courtesy of CHRISTOPHER MACSURAK
Sometimes, it’s easy to look at the lineup of a band, listen to a few tunes, and figure out pretty much everything about them — what sort of music they play, who their influences are, and what sort of people listen to them.
Then there are bands that are tough to pigeonhole. Take The Hundred in the Hands for example. They played a pretty rocking show at the Rock and Roll Hotel on Tuesday, June 19. Listening to their albums, you get a strong dose of icy dreampop, lovely, textured, but generally a little on the slow side. The cool voice of Eleanore Everdell over her own synthesizer chills yet thrills on the albums as the distinguishing feature of the band.
But in concert, guitarist Jason Friedman is a force to be reckoned with. He’s not on stage to play dreamy low-key guitar riffs. (Okay, he is there to do that occasionally, and he does so exceptionally well.) But he really seems like he wants to rock out non-stop at every opportunity and when he does so, The Hundred in the Hands become a full-blown dance project.
As a casual listener coming into the band for the first time then, they appear as a bit of a mystery. The live show is exciting for its new wave attitude. While the first self-titled album rocks out a little bit, the band’s LPs largely are much more tempered. The new album — Red Night, which was released last week — is much more chill than even the first album. But in concert, the songs come alive in a way they do not on record. Dreampop typically distills into shoegaze (or post-shoegaze) with electronics these days. So I might expect that dreampop with a strong guitar would present itself as fuzzy modern gazing. I mention the phrase ” Strong guitar” cause I too am a guitarist. Not as good as the rock and roll legends but a one who understand the good option of a distortion pedal when I see one.
Not so with Friedman. He plays his guitar with clarity and purpose reserved for post-punk and new wave outfits. And so The Hundred in the Hands becomes a different proposition altogether when he takes to the stage and competes for attention with Everdell’s crisp synths and movie-actress good looks. The result is that you get a very different band live than you do on the recording, and this is very very interesting. They moved from new wave to shimmery disco to dreampop and even some very trancy numbers live and definitely became more energetic as the show progressed.
The drummer — Joe Dilworth, I believe — added to the energy of the show with roiling drum beats when required.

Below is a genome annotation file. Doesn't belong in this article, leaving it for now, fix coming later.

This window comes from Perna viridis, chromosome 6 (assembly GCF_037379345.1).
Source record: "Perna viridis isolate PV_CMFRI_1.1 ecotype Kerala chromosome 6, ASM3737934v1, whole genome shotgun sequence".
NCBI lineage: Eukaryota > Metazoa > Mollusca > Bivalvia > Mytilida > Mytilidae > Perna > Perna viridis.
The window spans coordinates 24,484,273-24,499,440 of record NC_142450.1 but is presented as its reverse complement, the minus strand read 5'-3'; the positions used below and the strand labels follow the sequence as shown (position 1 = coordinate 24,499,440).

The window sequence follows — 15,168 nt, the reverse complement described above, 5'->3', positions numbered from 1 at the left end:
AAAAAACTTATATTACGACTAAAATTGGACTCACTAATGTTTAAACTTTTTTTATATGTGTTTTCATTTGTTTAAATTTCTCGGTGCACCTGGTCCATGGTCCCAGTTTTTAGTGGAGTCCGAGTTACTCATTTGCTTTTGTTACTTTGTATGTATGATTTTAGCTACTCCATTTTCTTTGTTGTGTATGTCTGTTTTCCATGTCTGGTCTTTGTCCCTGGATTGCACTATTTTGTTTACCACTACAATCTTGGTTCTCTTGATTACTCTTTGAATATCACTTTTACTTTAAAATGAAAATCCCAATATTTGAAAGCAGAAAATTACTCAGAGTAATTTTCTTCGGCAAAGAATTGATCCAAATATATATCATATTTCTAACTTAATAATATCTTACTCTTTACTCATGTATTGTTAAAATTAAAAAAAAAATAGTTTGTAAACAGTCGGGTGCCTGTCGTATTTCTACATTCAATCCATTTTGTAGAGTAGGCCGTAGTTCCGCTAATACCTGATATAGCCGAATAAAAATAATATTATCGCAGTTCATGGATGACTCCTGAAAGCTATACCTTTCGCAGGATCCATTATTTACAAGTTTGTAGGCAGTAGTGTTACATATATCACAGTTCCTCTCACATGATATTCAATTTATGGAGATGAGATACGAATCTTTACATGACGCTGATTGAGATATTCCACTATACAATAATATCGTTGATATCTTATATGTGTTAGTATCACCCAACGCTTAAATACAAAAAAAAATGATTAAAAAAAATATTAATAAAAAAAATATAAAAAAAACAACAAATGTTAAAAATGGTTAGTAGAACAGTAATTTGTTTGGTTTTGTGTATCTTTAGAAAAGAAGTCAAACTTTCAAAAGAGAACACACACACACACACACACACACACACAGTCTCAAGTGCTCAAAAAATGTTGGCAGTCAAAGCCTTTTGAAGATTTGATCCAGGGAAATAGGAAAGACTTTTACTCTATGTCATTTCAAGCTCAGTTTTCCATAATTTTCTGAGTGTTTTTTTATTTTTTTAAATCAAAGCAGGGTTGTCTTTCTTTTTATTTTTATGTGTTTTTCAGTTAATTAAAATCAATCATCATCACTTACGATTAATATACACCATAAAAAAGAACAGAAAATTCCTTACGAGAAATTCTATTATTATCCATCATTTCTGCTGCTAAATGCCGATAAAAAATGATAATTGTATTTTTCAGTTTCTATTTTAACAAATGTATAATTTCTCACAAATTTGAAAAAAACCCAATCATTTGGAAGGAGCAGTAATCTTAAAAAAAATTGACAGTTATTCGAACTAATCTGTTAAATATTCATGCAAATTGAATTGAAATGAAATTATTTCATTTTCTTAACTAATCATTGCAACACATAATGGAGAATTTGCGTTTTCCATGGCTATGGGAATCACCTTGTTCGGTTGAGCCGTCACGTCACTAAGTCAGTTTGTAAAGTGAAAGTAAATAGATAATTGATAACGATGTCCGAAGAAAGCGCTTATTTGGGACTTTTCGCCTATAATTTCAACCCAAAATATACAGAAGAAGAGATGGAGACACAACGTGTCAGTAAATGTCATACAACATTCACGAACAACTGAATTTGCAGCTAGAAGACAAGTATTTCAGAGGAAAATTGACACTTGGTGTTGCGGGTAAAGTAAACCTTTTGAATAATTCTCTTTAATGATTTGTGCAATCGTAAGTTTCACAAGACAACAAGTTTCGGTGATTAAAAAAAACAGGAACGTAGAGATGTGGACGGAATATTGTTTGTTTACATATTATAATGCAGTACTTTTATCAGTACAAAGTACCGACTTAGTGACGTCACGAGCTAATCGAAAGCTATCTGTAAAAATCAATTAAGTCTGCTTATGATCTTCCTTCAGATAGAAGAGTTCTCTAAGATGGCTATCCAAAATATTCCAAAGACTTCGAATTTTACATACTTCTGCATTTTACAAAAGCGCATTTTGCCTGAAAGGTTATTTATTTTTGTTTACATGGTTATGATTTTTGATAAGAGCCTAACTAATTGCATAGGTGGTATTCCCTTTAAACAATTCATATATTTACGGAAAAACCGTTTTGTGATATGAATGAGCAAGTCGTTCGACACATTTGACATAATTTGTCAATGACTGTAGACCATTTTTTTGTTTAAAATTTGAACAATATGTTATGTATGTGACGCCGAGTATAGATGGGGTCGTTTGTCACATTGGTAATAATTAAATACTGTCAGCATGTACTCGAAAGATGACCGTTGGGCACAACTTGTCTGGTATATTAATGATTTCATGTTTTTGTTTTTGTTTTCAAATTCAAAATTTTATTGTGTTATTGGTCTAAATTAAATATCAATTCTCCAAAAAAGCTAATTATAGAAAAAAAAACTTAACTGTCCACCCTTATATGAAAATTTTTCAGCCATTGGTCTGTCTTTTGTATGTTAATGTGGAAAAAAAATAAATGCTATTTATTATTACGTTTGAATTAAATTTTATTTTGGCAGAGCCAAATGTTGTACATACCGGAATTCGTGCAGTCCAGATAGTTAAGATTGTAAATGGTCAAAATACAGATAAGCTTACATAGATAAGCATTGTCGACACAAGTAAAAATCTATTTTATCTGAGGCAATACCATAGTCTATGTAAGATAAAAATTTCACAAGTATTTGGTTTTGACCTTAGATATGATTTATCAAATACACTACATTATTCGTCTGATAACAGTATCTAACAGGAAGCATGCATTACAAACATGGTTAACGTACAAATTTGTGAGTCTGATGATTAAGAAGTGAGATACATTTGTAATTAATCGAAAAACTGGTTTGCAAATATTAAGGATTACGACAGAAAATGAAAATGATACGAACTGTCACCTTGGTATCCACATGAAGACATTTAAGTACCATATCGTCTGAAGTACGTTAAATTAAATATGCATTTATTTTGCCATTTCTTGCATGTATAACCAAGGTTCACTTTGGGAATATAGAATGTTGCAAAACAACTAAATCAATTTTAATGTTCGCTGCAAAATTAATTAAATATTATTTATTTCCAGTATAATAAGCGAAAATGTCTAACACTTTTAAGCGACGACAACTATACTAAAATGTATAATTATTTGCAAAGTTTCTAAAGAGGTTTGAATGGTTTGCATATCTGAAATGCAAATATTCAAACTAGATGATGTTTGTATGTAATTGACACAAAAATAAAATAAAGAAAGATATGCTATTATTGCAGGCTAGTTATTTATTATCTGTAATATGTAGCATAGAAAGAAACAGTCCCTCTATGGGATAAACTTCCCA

Sixty or so people came out for the show and stayed until the very end even though it ran at least a half hour late. Many of them then promptly cued up at the merch table and bought albums and t-shirts and enjoyed the opportunity to greet Everdell personally. (It would be fair to say that Everdell’s legs were a draw for the men in the audience, which actually was largely made up of women.) Judging from the dedication of the smaller-than-deserved crowd, The Hundred in the Hands is criminally underrated.
First opener vorhees came with The Hundred in the Hands from Brooklyn to play raw dreampop. She performed pleasant and powerful stuff that nonetheless seemed a bit cluttered. Her songs were very well composed but perhaps they would benefit from stripping them down a little live. To be fair, she played synth, guitar and set loops all at once as a one-woman act. Her guitar was surprisingly soaring at times and her sound might be called reminiscent a bit of Vangelis with a bit more electronic funk.
The second opener was local band Dance for the Dying, who were quite entertaining. The quartet demonstrated some versatility with guitarist Joshua Hunter and bass player Brad Cantor switching off from their primary instruments to different synthesizers from song to song. Vocalist M.C. Wolfe brings a big bluesy voice to the rock group and she plays the occasional keytar, which is pretty awesome. Her great clear voice and girl-next-door vibe carried the band through some fun songs like “Echo” and a bunch of new stuff, soon to be released on the band’s second EP.
Dance for the Dying play a free show at the Kennedy Center on Wednesday, June 27, at 6pm. They are definitely in my top five local bands after seeing them live last week, so I would encourage you to pop over and check them out for some fun, laidback synth-driven rock that might seem a bit on occasion like what you might get if a young Alannah Myles were to front a young Foreigner. Go check them out.